Filed under: Industry Insights
When it comes to working in tech, being in the “right zipcode” is no longer the barrier to entry that it was in years past, a report from CompTIA suggests. In the company’s Tech on the Move survey, 78 percent of tech workers polled would consider leaving their current city for a new tech job, with affordability (60 percent) and local economy (56 percent) having a big influence on these decisions.
When you factor in the high cost of living in traditional tech hubs like Silicon Valley, these latest findings indicate that tech talent might start clustering in metro areas that haven’t traditionally been seen as “hot” in the IT community. Coupled with the rise in remote work initiatives being announced across the tech landscape over the past several months, it’s safe to expect the decentralization of IT talent is only just beginning.
The report also indicated that while salary is naturally a major consideration, tech workers are also mindful of choosing to live where their income would stretch the furthest in uprooting for a potential job. So a plum job in Silicon Valley, for instance, may initially look appealing based on base salary, but when potential workers factor in cost of living compared to similar opportunities in other locales, the glossy job in The Valley begins to lose some luster.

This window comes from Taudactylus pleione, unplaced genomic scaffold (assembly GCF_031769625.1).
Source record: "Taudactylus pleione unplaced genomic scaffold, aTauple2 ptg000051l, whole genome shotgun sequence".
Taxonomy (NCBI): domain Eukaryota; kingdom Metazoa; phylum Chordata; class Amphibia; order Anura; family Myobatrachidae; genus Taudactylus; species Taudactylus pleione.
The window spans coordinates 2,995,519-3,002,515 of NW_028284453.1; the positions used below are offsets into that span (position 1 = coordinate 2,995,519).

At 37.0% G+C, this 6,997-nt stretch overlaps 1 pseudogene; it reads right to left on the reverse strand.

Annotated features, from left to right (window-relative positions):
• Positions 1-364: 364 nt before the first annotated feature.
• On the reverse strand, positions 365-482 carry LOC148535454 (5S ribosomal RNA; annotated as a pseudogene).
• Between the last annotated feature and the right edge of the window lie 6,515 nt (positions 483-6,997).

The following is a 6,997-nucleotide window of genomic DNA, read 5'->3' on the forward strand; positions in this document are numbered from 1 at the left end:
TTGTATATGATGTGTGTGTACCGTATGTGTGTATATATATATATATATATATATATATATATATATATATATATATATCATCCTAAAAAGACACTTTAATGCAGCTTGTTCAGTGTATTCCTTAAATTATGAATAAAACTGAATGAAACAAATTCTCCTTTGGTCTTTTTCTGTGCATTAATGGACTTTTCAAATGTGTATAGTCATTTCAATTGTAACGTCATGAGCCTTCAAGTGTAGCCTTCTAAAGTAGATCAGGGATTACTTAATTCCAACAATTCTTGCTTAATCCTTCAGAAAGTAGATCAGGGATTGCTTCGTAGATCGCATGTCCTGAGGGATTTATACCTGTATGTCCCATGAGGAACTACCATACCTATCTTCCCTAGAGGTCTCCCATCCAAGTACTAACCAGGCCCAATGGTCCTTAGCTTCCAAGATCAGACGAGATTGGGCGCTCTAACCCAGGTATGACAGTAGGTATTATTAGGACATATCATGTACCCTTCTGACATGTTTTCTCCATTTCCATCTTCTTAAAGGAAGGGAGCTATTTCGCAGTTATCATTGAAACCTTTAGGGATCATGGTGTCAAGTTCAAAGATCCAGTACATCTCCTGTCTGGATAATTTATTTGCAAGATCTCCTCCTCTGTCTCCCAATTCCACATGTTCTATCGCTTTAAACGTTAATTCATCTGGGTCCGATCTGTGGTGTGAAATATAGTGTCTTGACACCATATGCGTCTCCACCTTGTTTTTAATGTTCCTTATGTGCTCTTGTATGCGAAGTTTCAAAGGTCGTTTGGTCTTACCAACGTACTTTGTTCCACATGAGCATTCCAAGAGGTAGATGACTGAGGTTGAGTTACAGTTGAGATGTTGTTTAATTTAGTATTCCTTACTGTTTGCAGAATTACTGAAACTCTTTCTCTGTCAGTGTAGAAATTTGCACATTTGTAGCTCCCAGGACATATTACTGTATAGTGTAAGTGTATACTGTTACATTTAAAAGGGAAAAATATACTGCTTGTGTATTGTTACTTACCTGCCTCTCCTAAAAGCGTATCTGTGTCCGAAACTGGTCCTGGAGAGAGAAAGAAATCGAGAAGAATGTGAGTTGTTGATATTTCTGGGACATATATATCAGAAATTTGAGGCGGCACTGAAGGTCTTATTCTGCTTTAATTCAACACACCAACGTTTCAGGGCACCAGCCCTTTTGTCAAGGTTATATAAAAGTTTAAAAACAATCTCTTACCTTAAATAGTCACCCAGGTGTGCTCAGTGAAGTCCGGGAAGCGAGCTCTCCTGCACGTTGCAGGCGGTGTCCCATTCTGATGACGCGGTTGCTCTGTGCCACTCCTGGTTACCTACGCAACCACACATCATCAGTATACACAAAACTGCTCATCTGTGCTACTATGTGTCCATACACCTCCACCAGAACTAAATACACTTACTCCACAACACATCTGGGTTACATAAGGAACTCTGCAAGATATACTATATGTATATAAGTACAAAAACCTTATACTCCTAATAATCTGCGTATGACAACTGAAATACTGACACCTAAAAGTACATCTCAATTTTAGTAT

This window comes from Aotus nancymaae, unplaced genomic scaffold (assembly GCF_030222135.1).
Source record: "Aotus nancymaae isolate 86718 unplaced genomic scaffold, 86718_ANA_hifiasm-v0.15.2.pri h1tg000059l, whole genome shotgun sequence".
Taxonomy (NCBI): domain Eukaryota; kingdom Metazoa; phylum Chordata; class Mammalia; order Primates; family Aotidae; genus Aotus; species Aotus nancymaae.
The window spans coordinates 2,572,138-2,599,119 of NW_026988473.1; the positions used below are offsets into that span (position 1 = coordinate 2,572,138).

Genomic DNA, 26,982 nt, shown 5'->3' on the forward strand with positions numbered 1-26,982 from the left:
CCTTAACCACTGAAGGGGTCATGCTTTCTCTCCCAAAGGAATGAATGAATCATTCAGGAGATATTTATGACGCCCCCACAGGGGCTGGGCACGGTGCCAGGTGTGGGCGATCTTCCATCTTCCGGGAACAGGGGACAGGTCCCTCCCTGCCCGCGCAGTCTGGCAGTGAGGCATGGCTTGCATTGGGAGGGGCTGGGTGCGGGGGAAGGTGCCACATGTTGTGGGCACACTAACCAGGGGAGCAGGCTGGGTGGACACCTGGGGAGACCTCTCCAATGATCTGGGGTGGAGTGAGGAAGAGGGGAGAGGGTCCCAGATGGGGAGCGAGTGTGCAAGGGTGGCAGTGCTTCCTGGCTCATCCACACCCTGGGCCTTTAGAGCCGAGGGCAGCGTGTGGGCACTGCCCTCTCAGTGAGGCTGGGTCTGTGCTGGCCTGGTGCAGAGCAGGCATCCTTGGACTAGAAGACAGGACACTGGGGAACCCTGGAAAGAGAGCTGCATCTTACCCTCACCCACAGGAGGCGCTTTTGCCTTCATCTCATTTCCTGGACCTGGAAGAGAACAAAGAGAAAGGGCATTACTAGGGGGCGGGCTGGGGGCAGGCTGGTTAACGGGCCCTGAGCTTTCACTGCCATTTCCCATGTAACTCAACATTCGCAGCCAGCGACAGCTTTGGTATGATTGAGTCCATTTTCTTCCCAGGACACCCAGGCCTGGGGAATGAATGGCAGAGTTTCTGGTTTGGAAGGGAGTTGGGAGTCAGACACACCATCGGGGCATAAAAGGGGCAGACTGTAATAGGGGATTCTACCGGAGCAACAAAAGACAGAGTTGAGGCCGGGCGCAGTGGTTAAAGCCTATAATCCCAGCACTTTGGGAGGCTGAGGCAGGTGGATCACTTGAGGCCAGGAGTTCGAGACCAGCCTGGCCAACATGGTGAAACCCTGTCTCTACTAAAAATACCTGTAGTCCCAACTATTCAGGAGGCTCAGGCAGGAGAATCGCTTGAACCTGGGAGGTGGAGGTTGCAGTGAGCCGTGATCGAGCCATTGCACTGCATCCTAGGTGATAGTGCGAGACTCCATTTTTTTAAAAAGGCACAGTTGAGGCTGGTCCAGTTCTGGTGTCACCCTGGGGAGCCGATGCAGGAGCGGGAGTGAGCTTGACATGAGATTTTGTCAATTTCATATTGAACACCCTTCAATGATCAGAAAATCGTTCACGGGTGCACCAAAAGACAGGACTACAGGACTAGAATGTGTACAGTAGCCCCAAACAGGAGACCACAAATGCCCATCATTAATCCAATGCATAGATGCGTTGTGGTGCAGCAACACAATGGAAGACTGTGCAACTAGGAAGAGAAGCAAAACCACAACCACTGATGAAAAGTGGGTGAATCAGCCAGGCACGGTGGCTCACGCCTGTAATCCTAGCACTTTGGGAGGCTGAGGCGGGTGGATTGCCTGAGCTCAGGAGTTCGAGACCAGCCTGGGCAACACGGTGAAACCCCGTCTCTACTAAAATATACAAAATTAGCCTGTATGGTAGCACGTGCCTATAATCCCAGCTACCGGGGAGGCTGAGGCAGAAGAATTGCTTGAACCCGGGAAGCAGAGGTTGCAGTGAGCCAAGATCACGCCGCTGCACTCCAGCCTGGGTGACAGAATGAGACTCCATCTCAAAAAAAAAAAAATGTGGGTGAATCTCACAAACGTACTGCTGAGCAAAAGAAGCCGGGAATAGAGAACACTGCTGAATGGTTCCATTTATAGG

Tech pros ranked three factors as most important when choosing where to live:
- Cost of living (82 percent)
- Weather and climate (64 percent)
- Commute times (62 percent)
This all dovetails with the larger trend of enterprise decentralization that has been hitting organizations in the tech sector and beyond. In general, businesses are better equipped today than ever before to support remote workers on their terms thanks to broader access to connectivity and a new breed of network management and monitoring solutions. These tools are helping IT reckon with fundamentally new ways of enterprise networking, including gaining a local perspective into how end users experience the network regardless of where a user is located.
Whether tech workers are looking at gigs in a new locale, or enterprise teams are meeting workers on their terms by opening up remote offices in more affordable areas, enterprise IT teams will need to leverage solutions that ensure communication can take place seamlessly across the entire network.
To learn more about the challenges impacting enterprise IT — and how teams are tackling them — download our 2019 State of Enterprise IT report.